Sales professional who chafe at following a process may or may not have a point.
I have observed situations where the sales planning process for a start-up company began as an effective sales approach. As the company grew, the leadership saw no need to change the sales approach. When sales begin to languish, sales leadership, and most particularly the founders, thought that the answer was for the sales team to work harder.
If your business started out in a garage, with five people, fine, but the sales process for a start-up has a lifespan based on company growth. As an organization grows, it has to have new sales eyes come in with a fresh look at how the sales process is working; or not working.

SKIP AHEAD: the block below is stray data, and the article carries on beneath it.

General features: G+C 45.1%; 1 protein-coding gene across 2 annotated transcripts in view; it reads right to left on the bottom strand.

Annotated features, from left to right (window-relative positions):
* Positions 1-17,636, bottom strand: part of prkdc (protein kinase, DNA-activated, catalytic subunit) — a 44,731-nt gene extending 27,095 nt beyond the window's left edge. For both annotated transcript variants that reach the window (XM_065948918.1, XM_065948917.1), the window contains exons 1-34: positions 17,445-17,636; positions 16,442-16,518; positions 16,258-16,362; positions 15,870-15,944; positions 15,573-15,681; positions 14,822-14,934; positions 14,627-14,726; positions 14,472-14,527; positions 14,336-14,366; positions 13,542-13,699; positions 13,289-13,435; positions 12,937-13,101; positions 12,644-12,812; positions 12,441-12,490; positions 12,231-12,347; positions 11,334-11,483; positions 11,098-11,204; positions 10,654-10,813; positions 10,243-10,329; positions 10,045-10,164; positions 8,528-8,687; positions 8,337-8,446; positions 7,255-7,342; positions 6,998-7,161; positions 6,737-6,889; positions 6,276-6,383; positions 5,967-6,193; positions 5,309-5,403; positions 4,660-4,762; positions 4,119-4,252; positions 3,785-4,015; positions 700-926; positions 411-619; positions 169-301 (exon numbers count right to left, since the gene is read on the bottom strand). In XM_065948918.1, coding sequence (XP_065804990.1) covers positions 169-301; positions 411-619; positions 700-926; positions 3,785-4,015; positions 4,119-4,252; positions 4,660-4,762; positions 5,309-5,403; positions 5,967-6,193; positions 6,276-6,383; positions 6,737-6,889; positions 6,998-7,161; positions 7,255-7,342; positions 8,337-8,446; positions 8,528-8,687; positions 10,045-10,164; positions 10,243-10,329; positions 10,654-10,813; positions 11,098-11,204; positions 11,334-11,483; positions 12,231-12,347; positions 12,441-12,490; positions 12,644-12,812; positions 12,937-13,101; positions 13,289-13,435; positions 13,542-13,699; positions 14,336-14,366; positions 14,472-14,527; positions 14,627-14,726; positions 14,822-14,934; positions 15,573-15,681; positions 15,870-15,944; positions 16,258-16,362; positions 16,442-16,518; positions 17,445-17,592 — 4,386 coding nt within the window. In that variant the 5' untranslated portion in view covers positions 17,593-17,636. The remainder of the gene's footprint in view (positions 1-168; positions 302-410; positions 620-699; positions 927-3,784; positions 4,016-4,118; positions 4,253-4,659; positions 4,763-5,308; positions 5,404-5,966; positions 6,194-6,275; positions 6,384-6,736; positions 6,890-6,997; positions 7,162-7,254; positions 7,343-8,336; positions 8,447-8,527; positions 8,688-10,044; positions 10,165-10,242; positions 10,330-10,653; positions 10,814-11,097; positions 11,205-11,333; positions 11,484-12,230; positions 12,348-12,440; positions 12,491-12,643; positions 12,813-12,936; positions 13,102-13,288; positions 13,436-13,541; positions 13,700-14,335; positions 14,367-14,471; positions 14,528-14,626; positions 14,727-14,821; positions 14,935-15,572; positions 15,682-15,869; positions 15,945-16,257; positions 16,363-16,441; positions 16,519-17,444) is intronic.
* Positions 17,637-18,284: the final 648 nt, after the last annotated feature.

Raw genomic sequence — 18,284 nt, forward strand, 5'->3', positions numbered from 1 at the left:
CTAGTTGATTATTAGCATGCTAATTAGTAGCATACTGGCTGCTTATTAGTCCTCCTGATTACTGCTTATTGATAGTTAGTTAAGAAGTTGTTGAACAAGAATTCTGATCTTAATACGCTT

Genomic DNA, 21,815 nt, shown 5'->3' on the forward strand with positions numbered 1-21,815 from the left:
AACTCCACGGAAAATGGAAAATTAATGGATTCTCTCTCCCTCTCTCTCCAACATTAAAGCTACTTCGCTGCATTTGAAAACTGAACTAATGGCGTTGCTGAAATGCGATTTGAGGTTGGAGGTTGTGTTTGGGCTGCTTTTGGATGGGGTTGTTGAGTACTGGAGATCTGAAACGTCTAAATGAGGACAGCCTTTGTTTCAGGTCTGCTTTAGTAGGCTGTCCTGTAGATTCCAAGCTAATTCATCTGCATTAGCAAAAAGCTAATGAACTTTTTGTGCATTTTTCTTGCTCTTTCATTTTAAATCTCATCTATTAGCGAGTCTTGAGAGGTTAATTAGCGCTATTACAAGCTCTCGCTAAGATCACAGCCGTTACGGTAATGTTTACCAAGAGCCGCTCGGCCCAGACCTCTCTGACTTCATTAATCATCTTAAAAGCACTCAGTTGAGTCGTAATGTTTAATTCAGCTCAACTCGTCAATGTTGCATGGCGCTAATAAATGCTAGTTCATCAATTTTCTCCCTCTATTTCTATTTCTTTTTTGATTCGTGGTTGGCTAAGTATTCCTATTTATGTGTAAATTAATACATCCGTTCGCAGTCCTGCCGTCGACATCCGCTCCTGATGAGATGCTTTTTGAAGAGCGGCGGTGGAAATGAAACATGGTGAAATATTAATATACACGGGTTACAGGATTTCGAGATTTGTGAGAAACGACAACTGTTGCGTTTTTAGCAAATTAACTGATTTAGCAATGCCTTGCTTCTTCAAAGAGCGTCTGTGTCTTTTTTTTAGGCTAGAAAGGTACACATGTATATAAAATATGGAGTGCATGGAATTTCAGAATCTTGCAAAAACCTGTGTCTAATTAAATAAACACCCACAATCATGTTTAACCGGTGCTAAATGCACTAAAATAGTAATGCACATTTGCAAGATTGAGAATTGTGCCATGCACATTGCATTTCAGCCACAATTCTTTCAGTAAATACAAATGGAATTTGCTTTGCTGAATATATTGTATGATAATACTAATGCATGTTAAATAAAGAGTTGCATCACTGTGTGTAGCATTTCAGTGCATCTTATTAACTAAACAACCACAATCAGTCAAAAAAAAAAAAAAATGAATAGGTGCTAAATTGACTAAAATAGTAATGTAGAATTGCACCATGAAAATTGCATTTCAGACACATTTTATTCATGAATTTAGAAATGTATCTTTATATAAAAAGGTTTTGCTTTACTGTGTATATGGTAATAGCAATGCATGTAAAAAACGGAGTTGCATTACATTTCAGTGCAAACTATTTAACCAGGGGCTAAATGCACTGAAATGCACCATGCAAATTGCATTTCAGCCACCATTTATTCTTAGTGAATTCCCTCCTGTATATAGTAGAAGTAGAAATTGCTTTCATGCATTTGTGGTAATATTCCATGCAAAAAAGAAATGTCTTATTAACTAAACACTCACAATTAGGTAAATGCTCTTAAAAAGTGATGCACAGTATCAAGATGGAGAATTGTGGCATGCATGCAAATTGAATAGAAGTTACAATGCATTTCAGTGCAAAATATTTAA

As the organization finally came to grips with their sales process problem, it was determined that new planning steps – and in some cases new people – would be injected into a reformulated selling approach. The new sales process included new rewards systems that ensured that those that were doing a good job would be rewarded and streamlined processes – reducing process steps from weeks down to days, or in some cases hours.
Always address the sales process situation as it is now – not how it was in the past – or how it might be in the future.